November 13, 2017 report
New study suggests it may be fructan, not gluten, that is upsetting people's stomachs
Having a sensitivity to gluten has become a trend of sorts—some people (as much as 13 percent of the population) experience bloating after eating foods that contain it, and because of that, seek foods such as gluten-free bread and pasta that are just as good. But now, it appears the blame for such bloating might be misplaced. Instead of looking for gluten-free foods, people many soon be looking for fructan-free foods.
Fructan is a type of carbohydrate found in wheat and also in other foods such as onions, garlic and some other vegetables. Prior research has found a possible link between fructan and symptoms of irritable bowel syndrome. Because of that, the researchers wondered if it might be behind some other less-problematic digestive problems. To find out, they enlisted the assistance of 59 people who had self-diagnosed themselves with gluten intolerance—each was given muesli bars to eat over the course of several weeks and to write down any symptoms they experienced. Some of the bars had gluten, some had fructan and some had neither.
Afterward, the researchers studied the records kept by the volunteers and found that they experienced the familiar bloating only when eating the bars with fructan—they were fine when eating the controls and the bars with gluten. This, the researchers contend, suggests that it is fructan, not gluten that is causing widespread bowel problems. This is an important distinction, they also note, because some recent research has found that people who put themselves on a gluten-free diet may be at an increased risk of developing type 2 diabetes.
Background & Aims
Non-celiac gluten sensitivity is characterized by symptom improvement after gluten withdrawal in absence of celiac disease. The mechanisms of non-celiac gluten sensitivity are unclear, and there are no biomarkers for this disorder. Foods with gluten often contain fructans, a type of fermentable oligo-, di-, monosaccharides and polyols. We aimed to investigate the effect of gluten and fructans separately in individuals with self-reported gluten sensitivity.
We performed a double-blind crossover challenge of 59 individuals on a self-instituted gluten-free diet, for whom celiac disease had been excluded. The study was performed at Oslo University Hospital in Norway from October 2014 through May 2016. Participants were randomly assigned to groups placed on diets containing gluten (5.7 g), fructans (2.1 g), or placebo, concealed in muesli bars, for 7 days. Following a minimum 7-day washout period (until the symptoms induced by the previous challenge were resolved), participants crossed over into a different group, until they completed all 3 challenges (gluten, fructan, and placebo). Symptoms were measured by gastrointestinal symptom rating scale irritable bowel syndrome (GSRS-IBS) version. A linear mixed model for analysis was used.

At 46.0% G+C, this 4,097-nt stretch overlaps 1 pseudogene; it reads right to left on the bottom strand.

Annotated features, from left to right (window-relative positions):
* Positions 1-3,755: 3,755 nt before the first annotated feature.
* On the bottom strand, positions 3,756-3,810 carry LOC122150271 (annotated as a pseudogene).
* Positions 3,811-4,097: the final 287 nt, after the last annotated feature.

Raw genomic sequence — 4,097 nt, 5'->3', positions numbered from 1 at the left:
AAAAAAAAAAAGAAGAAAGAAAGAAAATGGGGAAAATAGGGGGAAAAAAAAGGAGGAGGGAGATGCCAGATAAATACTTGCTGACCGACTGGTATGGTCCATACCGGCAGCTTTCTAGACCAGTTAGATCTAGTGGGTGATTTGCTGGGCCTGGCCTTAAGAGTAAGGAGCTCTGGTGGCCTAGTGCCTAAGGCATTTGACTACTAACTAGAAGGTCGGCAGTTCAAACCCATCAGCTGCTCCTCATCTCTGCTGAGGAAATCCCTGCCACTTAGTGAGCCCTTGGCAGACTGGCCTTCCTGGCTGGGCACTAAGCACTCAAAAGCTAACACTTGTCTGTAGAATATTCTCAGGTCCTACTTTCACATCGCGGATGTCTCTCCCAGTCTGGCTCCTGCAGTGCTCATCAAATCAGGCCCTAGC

Overall GSRS-IBS scores differed significantly during gluten, fructan, and placebo challenges; mean values were 33.1±13.3, 38.6±12.3, and 34.3±13.9, respectively (P = .04). Mean scores for GSRS bloating were 9.3±3.5, 11.6±3.5, and 10.1±3.7, respectively, during the gluten, fructan, and placebo challenges (P = .004). The overall GSRS-IBS score for participants consuming fructans was significantly higher than for participants consuming gluten (P = .049), as was the GSRS bloating score (P = .003). Thirteen participants had the highest overall GSRS-IBS score after consuming gluten, 24 had the highest score after consuming fructan, and 22 had the highest score after consuming placebo. There was no difference in GSRS-IBS scores between gluten and placebo groups.
In a randomized, double-blind, placebo-controlled crossover study of individuals with self-reported non-celiac gluten sensitivity, we found fructans to induce symptoms, measured by the gastrointestinal symptom rating scale irritable bowel syndrome version. Clinicaltrials.gov no: NCT02464150
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